Mark Juniper is a consultant in respiratory and intensive care medicine at the Great Western Hospital in Swindon. He also works as a clinical lead at the West of England AHSN. Over the last year, when clinical commitments have allowed, he has been working on our adoption and spread safety improvement programme. This is part of a national programme led by NHS England and Improvement using a collaborative approach between acute hospitals helping to deliver improved care for patients with tracheostomies and respiratory problems.
In this blog, Mark talks through this expanding programme as we mark Patient Safety Awareness Week 2021.
How can we deliver reliable, high quality care?
Working in a complex environment is challenging and can sometimes feel overwhelming. When there are so many things to remember, it’s easy to overlook one small thing. How many of us have forgotten where we put the car keys when we’re in a hurry and taken longer to arrive at our destination as a result? Even at its simplest, the reliable delivery of healthcare is complicated. The COVID-19 pandemic has made the healthcare environment even more challenging. As individuals, our practice can vary each day, and there is often variation in practice between individuals and organisations. This can compromise patient safety. How can we improve this?
Improved safety can be achieved by improving the reliable delivery of care. Many of us are now familiar with the use of checklists used for example to ensure that the correct patient receives the correct treatment. A care bundle is a group of evidence-based interventions known to improve a specific outcome. This effectively creates a ‘checklist’ that gives structure to how care is provided. This can improve the reliability of care, resulting in improved outcomes.
Structuring care in this way allows us to measure how consistently each element of a bundle is delivered. Measuring performance can also provide a focus on which areas require improvement. Working collaboratively with teams from other organisations helps to bring fresh ideas which can help to solve problems, often in simple but effective ways.
West of England AHSN Adoption and Spread Safety Improvement Programme
I’ve been lucky to work on programmes that involve the clinical areas on which I focus. We have adopted a number of care bundles which I’ve outlined below that improve the reliability of care and have spread their use across the West of England. This work is ongoing and additional programmes are being introduced shortly.
The surge in intensive care admissions due to COVID-19 has been well publicised. The increased number of patients needing prolonged ventilation in ITU resulted in a greater number of tracheostomies to aid weaning from ventilation. In a system already under stress it was important to ensure that tracheostomy care was as safe as possible. A care bundle including the use of bed head signs and standardised bedside equipment can reduce harmful events due to tracheostomy emergencies. Use of a daily checklist has even been shown to help reduce length of stay. Resources to deliver improved tracheostomy care are available from The National Tracheostomy Safety Project. Our tracheostomy project ensured that these bundle elements were in use in all hospitals in the West of England during the pandemic.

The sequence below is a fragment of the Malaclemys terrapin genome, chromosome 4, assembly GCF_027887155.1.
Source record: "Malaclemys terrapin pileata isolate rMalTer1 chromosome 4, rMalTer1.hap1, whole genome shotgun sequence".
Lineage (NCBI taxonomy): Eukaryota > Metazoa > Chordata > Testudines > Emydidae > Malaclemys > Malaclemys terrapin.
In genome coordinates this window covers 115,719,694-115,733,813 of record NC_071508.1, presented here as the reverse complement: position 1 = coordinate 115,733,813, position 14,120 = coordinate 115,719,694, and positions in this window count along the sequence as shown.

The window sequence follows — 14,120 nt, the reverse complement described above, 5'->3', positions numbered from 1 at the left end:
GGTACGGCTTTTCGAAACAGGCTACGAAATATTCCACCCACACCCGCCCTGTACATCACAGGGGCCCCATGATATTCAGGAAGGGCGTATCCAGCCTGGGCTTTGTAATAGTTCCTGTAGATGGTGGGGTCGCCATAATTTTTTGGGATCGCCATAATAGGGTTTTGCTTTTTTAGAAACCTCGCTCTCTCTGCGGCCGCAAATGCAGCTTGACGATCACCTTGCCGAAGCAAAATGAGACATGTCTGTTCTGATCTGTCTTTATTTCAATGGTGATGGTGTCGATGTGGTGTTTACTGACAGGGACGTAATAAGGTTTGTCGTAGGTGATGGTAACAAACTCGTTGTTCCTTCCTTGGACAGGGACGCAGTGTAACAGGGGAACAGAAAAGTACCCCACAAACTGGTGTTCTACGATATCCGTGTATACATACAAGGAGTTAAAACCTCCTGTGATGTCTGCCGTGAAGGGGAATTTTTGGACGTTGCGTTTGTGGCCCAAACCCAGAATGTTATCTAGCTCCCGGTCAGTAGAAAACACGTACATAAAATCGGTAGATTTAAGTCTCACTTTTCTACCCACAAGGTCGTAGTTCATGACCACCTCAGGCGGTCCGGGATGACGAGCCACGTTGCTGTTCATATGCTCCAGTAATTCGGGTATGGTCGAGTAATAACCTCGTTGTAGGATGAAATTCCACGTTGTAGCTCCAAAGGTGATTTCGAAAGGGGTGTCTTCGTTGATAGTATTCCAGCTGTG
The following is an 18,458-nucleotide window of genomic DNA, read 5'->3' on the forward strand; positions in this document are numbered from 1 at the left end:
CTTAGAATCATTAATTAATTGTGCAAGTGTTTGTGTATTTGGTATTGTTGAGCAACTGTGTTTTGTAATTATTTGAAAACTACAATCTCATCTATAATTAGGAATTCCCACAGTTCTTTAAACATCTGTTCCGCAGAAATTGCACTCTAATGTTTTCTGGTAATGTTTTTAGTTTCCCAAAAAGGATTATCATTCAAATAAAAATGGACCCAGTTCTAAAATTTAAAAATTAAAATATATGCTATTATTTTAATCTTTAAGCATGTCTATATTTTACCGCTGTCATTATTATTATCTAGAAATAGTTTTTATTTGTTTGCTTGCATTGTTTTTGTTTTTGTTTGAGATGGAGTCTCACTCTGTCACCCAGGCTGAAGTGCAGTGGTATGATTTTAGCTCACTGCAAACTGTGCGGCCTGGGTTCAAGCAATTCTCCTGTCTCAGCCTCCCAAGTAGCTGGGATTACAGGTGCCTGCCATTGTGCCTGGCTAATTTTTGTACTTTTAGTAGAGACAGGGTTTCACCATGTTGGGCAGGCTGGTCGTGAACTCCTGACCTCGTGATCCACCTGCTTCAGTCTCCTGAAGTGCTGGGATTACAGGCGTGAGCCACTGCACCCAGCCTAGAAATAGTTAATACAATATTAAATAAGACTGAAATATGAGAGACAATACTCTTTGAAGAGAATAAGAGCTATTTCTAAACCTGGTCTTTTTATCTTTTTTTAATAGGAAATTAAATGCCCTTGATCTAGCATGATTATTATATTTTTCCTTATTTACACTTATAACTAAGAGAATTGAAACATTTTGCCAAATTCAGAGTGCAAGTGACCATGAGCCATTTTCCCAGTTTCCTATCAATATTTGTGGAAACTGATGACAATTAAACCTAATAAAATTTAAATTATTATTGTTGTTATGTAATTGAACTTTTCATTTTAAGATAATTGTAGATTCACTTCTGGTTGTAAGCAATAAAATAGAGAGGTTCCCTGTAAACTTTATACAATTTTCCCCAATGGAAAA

COPD is a frequent cause of hospital admission with a high incidence of readmissions within 30 days of discharge. A care bundle developed by the British Thoracic Society in 2016 was designed to reduce readmissions but had not been reliably implemented. A collaborative project ensured that all hospitals began measuring their performance, and sharing ideas on how to improve use of the bundle. This project will continue until April 2022.
Despite effective treatments for asthma, some patients still experience emergency admissions and some still die from this disease. From April 2021, the British Thoracic Society asthma discharge bundle will be introduced across the West of England region. This work will build on the learning from the COPD collaborative and aims to standardise the care received by patients who come to hospitals with acute asthma exacerbations. This includes more reliable arrangements for follow up in both primary and secondary care. This should also reduce emergency admissions with asthma and improve safe care.
Bringing people together is at the heart of what the AHSN does and by sharing learning we can improve patient safety, I encourage anyone to get involved in our adoption and spread safety improvement programme. There’s nothing better than working with experts and enthusiasts to deliver improvements in the care for our patients!
Posted on March 11, 2021 by Mark Juniper, Consultant in respiratory and intensive care medicine, Great Western Hospital and Clinical Lead at the West of England AHSN